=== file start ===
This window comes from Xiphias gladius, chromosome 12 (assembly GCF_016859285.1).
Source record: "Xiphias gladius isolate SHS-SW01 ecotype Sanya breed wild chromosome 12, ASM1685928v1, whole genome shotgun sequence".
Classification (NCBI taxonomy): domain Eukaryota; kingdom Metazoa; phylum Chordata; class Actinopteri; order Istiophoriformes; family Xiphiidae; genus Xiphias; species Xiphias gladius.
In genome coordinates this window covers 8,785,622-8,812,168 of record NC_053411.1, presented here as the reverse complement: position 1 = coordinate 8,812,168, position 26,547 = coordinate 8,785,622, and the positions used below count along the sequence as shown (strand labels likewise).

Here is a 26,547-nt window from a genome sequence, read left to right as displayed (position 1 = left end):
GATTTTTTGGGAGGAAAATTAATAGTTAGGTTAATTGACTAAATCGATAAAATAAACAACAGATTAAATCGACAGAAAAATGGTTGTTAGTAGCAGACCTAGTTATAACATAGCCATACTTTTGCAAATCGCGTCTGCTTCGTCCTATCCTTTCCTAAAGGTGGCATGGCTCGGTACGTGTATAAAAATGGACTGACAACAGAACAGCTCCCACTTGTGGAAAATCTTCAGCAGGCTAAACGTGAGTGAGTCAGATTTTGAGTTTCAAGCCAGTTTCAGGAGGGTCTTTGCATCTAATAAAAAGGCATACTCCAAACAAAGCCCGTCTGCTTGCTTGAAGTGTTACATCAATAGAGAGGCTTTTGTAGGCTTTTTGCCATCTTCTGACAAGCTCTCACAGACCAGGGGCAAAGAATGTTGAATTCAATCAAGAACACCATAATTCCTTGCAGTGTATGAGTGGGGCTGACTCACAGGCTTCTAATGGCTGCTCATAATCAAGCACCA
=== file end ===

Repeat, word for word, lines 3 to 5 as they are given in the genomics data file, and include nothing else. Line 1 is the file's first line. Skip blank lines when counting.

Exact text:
Classification (NCBI taxonomy): domain Eukaryota; kingdom Metazoa; phylum Chordata; class Actinopteri; order Istiophoriformes; family Xiphiidae; genus Xiphias; species Xiphias gladius.
In genome coordinates this window covers 8,785,622-8,812,168 of record NC_053411.1, presented here as the reverse complement: position 1 = coordinate 8,812,168, position 26,547 = coordinate 8,785,622, and the positions used below count along the sequence as shown (strand labels likewise).

Here is a 26,547-nt window from a genome sequence, read left to right as displayed (position 1 = left end):